Why music is absolutely central to Tolkien’s Catholic vision in Middle Earth – LifeSite

(LifeSiteNews) — Recently I sat down with Paul List, the man who theorizes that J.R.R. Tolkien’s great The Lord of the Rings contains a message for us about the dangers of artificial intelligence (AI).

Tonight he once again joins me on The John-Henry Westen Show to discuss the role music plays in the The Lord of the Rings universe, how music is a language, and how parents should treat music while raising their children.

Looking at Tolkien’s great fantasy world, List opines that music is the “essence” of creation. He explains that Eru Ilúvatar, the being corresponding with God in The Lord of the Rings, gave the ainur, angelic beings, a musical theme upon which he instructed them to perform variations in the beginning of The Silmarillion.

One of the ainur, Melkor, a being that List says represents original sin, started a competing melody. However, Eru gave the ainur a vision of what they created after several variations of a different theme and after Melkor’s rebellion, showing them reality. Eru himself gave the vision reality by giving it a “flame imperishable,” something List likens to the Holy Ghost.

Likening music in Tolkien’s world to electromagnetism, something that in ours holds everything together, List notes that music itself is a universal language. As Tolkien was a philologist, or someone who studies language, he believes Tolkien would not have neglected to put the most common language in the work.

“Music is … fundamental to everything,” says List. “It’s the language of motion. It’s a physical property that’s unchangeable and immutable throughout the created material world.”

READ: J.R.R. Tolkien’s ‘Lord of the Rings’ prophecy of coming AI tyranny uncovered

Upon explaining the meaning of modulation in musical keys, List tells me that the trees of light, Laurelin and Telperion, “wax and wane” according to the modulation of musical keys and the chromatic scale. The trees themselves are killed when Melkor introduces “mortal sin” and Ungoliant. The spirit of the trees, however, Aulë takes and gives them bodies. List identifies them as Tom Bombadil and Goldberry, representing the rational will and conscience, respectively.

Turning to the idea of music as a language, List says this is possible because of a consistency found in music allowing one to find relationships between keys. Motifs, further, allow one to place a “personal character” in the music, acting like an “event,” something he says allowed the music of Ludwig van Beethoven to be more “penetrating,” as opposed to that of Tchaikovsky.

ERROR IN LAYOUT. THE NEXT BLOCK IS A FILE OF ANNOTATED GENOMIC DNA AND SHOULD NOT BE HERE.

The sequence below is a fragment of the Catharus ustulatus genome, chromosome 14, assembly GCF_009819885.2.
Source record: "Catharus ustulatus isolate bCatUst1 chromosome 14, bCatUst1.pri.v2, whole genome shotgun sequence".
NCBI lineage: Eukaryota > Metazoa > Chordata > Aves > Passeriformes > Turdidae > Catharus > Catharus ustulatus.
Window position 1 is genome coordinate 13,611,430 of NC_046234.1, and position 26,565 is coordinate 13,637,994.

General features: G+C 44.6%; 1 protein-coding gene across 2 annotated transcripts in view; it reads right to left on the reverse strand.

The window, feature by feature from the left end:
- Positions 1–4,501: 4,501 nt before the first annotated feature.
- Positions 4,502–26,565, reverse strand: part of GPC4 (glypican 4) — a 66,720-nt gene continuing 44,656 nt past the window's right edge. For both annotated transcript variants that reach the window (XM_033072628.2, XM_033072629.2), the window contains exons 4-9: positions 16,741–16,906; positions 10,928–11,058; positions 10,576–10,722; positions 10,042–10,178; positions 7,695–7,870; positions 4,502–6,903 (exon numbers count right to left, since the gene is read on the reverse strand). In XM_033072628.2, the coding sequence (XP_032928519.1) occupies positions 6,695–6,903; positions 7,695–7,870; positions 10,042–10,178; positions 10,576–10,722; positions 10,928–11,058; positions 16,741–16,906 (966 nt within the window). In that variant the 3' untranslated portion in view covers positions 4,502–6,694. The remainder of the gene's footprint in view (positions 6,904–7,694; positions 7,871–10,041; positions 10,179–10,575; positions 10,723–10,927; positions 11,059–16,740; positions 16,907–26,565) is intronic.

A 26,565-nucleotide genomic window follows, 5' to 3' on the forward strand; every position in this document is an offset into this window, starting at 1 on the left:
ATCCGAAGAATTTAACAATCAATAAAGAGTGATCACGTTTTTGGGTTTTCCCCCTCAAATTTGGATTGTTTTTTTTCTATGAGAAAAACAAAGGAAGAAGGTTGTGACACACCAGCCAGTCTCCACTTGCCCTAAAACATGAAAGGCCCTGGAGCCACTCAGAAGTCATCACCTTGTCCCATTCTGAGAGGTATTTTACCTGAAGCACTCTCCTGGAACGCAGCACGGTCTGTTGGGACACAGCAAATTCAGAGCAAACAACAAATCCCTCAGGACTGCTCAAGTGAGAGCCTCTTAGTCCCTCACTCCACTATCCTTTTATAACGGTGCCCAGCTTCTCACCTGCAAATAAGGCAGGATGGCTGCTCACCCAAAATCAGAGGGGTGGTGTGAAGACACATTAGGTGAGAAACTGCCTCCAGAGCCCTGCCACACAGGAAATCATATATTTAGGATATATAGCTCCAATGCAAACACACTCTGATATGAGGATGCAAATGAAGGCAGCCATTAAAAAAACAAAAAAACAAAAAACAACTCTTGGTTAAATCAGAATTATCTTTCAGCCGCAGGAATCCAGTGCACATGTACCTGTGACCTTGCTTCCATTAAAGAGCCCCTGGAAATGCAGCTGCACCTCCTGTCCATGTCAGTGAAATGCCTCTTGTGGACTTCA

List also touches upon the potency of music. Recalling that he wept when he first heard rap, List tells me that he “knew the end was near.”

“I could tell how evil, I could tell how destructive it was, I could tell how debasing it was,” he says. The influence that music has, List contends, is “undeniable.”

“You can’t just claim something’s harmless,” he maintains. “There’s nothing that’s harmless out there, especially something that’s so universal, so fundamental as a physical law in language.”

Considering how parents should treat music, List warns that parents should not let their children listen to popular music, calling it “destructive,” “numbing,” and says that it “desensitizes you to real music.” The problems in music began with the avant garde, who in the late 19th and early 20th centuries experimented with atonality, or the lack of a key signature, something that coincided with the replacement of philosophy with mathematics as the chief science.

Children’s imaginations, he continues, need to be protected – and yet the educational system, based on the ideas of philosopher John Dewey, raises children to be “cogs” that seek to make money, ultimately leading to their damnation. What parents should teach their children, List says, is that music is a language, how to write, and the importance of what they “subject themselves to.” Looking to the music children should listen to, List refers to Gregorian chant, the music of the Renaissance, the Baroque and Classical periods, and points to composers such as Palestrina and Victoria.

For more from List, tune into this episode of The John-Henry Westen Show.

The John-Henry Westen Show is available by video on the show’s YouTube channel and right here on my LifeSite blog. 

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